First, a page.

MINNEAPOLIS — The Minnesota Timberwolves drafted Arizona forward Derrick Williams with the second pick in the NBA draft on Thursday night.
Williams averaged 19.5 points and 8.3 rebounds for the Wildcats last season and was widely considered the second-best player in the draft behind Duke point guard Kyrie Irving. The Cavs took Irving with the first pick.
Now the question is whether Williams will stay in Minnesota. The Timberwolves tried all week to trade the second pick in hopes of landing a veteran center or shooting guard to help the youngest team in the league.
And the 6-foot-8 Williams has a very similar skill set to a couple of players already on the roster — forwards Michael Beasley and Anthony Randolph.
The Timberwolves also had the 20th pick in the first round.
Kahn made the decision without coach Kurt Rambis in the room. The coach was watching the draft from Los Angeles, still not told if he will return for a third season after going 32-132 in his first two years. Yahoo! Sports reported on Wednesday night that Kahn has already decided to fire Rambis, but the Timberwolves have not commented publicly on the situation.
The Timberwolves finished an NBA-worst 17-65 last season, but their long history of bad lottery luck struck again when Cleveland leapfrogged them for the top pick. The Cavs took Irving as expected, leaving the Wolves with a dilemma.
They could take Williams, who seems to be redundant with Beasley, Randolph and Wes Johnson — three tall, very athletic players who can play multiple positions.
Or they could take Turkish center Enes Kanter, who at 6-foot-11 is as an enormous presence in the post and would help balance their roster. But Kanter sat out all of last season after being ruled ineligible at Kentucky, and so there is plenty of mystery surrounding his game.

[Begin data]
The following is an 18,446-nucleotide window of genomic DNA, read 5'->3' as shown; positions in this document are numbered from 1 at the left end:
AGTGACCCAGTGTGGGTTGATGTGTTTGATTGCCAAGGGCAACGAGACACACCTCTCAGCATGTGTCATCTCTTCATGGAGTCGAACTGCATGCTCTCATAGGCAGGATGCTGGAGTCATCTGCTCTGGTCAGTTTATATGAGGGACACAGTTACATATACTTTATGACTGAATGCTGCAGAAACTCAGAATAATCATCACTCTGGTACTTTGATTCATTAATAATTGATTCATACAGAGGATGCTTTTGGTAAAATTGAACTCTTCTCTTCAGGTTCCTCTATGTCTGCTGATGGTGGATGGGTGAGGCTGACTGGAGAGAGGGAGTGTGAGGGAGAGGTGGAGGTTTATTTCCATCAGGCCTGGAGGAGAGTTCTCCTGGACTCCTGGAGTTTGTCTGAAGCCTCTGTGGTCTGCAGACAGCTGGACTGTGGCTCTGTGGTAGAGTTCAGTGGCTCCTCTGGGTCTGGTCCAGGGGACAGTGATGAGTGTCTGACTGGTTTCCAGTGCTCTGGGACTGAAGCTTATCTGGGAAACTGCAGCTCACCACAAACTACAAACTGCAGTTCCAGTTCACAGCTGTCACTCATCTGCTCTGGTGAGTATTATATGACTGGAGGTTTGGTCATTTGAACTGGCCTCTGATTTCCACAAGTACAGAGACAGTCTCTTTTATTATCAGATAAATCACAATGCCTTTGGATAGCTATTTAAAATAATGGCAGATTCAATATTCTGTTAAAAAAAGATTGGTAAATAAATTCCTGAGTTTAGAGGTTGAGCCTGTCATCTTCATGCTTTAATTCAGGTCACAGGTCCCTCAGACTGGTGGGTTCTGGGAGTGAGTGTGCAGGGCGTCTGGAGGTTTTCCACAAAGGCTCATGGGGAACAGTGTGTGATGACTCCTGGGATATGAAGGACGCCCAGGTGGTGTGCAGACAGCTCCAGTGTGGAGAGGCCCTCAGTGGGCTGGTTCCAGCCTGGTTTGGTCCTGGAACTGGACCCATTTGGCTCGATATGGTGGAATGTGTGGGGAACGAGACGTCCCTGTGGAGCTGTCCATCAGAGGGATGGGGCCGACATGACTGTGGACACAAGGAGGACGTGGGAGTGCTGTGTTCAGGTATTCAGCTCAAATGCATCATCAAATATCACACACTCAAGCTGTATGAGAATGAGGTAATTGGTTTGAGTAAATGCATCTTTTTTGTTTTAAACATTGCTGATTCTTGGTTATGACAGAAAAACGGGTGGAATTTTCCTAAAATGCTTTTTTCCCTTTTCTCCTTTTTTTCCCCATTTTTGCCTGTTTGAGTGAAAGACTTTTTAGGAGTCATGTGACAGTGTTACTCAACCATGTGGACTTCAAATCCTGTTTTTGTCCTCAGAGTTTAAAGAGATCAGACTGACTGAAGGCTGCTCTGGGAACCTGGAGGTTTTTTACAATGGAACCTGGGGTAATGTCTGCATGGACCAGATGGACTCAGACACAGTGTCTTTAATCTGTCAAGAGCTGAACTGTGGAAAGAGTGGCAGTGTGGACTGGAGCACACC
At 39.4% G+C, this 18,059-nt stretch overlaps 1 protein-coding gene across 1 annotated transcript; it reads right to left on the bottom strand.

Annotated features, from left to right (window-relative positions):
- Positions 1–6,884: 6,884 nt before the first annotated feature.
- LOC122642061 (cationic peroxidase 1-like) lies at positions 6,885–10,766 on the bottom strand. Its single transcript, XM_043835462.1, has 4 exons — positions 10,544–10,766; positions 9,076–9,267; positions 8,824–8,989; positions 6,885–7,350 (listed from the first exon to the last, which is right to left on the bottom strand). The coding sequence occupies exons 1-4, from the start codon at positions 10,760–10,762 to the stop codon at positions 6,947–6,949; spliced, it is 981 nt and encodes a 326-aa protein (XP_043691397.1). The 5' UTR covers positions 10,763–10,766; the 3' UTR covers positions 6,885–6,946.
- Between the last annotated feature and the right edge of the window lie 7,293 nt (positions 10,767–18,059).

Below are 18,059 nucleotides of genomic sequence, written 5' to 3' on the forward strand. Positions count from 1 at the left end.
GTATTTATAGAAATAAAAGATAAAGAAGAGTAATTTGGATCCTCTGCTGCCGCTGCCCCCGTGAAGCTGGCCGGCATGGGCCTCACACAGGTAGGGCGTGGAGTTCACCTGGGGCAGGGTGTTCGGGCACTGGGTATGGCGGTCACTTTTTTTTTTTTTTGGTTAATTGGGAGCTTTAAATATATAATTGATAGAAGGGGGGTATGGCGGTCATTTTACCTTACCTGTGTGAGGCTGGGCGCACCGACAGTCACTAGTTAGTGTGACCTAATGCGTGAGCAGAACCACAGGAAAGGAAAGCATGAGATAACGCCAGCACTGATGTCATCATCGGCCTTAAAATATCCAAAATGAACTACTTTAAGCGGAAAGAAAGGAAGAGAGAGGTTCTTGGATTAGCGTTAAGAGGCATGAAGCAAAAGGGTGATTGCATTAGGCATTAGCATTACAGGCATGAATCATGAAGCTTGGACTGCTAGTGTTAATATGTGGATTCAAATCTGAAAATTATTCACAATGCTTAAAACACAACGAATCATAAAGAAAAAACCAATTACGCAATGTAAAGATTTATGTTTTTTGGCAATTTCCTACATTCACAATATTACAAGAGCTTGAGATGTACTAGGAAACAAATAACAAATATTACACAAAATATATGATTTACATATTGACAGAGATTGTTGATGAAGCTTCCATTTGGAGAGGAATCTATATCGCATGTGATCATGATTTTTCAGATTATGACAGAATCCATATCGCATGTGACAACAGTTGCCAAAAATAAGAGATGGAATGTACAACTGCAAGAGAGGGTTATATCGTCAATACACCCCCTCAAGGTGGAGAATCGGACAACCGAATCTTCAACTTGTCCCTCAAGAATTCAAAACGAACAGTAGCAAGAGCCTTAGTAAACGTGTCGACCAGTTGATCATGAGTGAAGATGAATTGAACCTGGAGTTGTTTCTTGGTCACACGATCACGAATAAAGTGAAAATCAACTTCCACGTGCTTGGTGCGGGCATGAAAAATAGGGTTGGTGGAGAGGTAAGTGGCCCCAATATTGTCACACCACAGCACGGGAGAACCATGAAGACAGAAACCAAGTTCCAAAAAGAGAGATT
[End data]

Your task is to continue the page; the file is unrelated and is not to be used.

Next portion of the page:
Ultimately they decided to take Williams, deciding he had too much value, either on their team or as a possible trade chip.
There is some debate as to where Williams will play in the NBA. He played mostly power forward at Arizona, but league observers wonder if he's big enough to defend the power forwards he'll face on a nightly basis in the NBA.
When he worked out for the Timberwolves last week, Williams insisted that he is a small forward in the NBA. He shot almost 57 percent from 3-point range for Arizona last year and has displayed the quickness and ball-handling ability to play the position, on offense at least. The questions would be on defense.
Williams worked out with Beasley and Johnson in Los Angeles this summer, and said last week that he would welcome the idea of starting his pro career in Minnesota. He didn't see the redundant skill sets as an issue.
"I think actually it'd be hard to guard if you had three small forwards on the court at one time," Williams said. "Wes can stretch out the defense. Beasley can stretch out the defense and so can I. Me or Beasley can play the four spot. Either way it's going to be a mismatch if we're both on the court at the same time."
Assistant GM Tony Ronzone said after the workout that he was very impressed by Williams' ball-handling and ability to get to the rim.
When asked if he could play three small forwards — Williams, Johnson and Beasley — together, Ronzone didn't hesitate. He said the days of the dominant low-post center, for the most part, are over and thought the Wolves could play small and possibly move Kevin Love or Randolph to the center on many nights.
"I think he can solidify himself as a true 3 and I think he can play smaller 4s in our league," Ronzone said. "The way the league is going right now, a guy like Anthony Randolph can slide to the five on certain nights. He's just a big body. He's got skills. It's nice to see that."Comment on this story
If Williams does stay in Minnesota, Beasley could be on his way out. After coming to Minnesota from Miami last summer, Beasley averaged 19.2 points and kept his nose clean off the court as well. But a series of ankle injuries in the second half of the season derailed his fast start, and there are still questions about whether they can rely on the 22-year-old to mature into the kind of professional, focused leader the team needs.
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